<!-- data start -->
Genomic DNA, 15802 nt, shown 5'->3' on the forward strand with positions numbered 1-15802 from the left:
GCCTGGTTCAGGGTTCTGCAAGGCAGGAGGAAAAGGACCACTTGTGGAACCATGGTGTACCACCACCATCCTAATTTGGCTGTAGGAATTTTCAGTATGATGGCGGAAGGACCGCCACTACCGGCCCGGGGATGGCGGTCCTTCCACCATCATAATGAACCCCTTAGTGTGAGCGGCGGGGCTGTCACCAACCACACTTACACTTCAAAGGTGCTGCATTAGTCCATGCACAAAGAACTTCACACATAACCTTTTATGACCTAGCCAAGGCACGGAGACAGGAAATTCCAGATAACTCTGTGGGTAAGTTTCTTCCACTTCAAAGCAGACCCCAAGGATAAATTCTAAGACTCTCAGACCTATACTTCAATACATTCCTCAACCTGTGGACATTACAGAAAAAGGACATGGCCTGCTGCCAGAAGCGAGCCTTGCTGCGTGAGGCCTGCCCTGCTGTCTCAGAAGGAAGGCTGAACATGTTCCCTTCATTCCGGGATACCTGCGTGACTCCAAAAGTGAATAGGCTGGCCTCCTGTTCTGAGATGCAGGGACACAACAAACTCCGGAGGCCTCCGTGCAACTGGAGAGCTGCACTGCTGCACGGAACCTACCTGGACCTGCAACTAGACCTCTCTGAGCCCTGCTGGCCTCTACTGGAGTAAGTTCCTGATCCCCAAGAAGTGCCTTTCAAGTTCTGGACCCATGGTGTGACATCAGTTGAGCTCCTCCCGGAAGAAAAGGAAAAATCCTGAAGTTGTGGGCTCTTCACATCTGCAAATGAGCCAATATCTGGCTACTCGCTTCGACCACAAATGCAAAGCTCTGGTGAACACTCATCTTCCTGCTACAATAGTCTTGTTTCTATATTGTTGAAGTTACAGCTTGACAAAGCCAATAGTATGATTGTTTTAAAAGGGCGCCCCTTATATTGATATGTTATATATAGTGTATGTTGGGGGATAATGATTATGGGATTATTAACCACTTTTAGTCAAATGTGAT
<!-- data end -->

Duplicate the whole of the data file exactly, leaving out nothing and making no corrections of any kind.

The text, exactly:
Genomic DNA, 15802 nt, shown 5'->3' on the forward strand with positions numbered 1-15802 from the left:
GCCTGGTTCAGGGTTCTGCAAGGCAGGAGGAAAAGGACCACTTGTGGAACCATGGTGTACCACCACCATCCTAATTTGGCTGTAGGAATTTTCAGTATGATGGCGGAAGGACCGCCACTACCGGCCCGGGGATGGCGGTCCTTCCACCATCATAATGAACCCCTTAGTGTGAGCGGCGGGGCTGTCACCAACCACACTTACACTTCAAAGGTGCTGCATTAGTCCATGCACAAAGAACTTCACACATAACCTTTTATGACCTAGCCAAGGCACGGAGACAGGAAATTCCAGATAACTCTGTGGGTAAGTTTCTTCCACTTCAAAGCAGACCCCAAGGATAAATTCTAAGACTCTCAGACCTATACTTCAATACATTCCTCAACCTGTGGACATTACAGAAAAAGGACATGGCCTGCTGCCAGAAGCGAGCCTTGCTGCGTGAGGCCTGCCCTGCTGTCTCAGAAGGAAGGCTGAACATGTTCCCTTCATTCCGGGATACCTGCGTGACTCCAAAAGTGAATAGGCTGGCCTCCTGTTCTGAGATGCAGGGACACAACAAACTCCGGAGGCCTCCGTGCAACTGGAGAGCTGCACTGCTGCACGGAACCTACCTGGACCTGCAACTAGACCTCTCTGAGCCCTGCTGGCCTCTACTGGAGTAAGTTCCTGATCCCCAAGAAGTGCCTTTCAAGTTCTGGACCCATGGTGTGACATCAGTTGAGCTCCTCCCGGAAGAAAAGGAAAAATCCTGAAGTTGTGGGCTCTTCACATCTGCAAATGAGCCAATATCTGGCTACTCGCTTCGACCACAAATGCAAAGCTCTGGTGAACACTCATCTTCCTGCTACAATAGTCTTGTTTCTATATTGTTGAAGTTACAGCTTGACAAAGCCAATAGTATGATTGTTTTAAAAGGGCGCCCCTTATATTGATATGTTATATATAGTGTATGTTGGGGGATAATGATTATGGGATTATTAACCACTTTTAGTCAAATGTGAT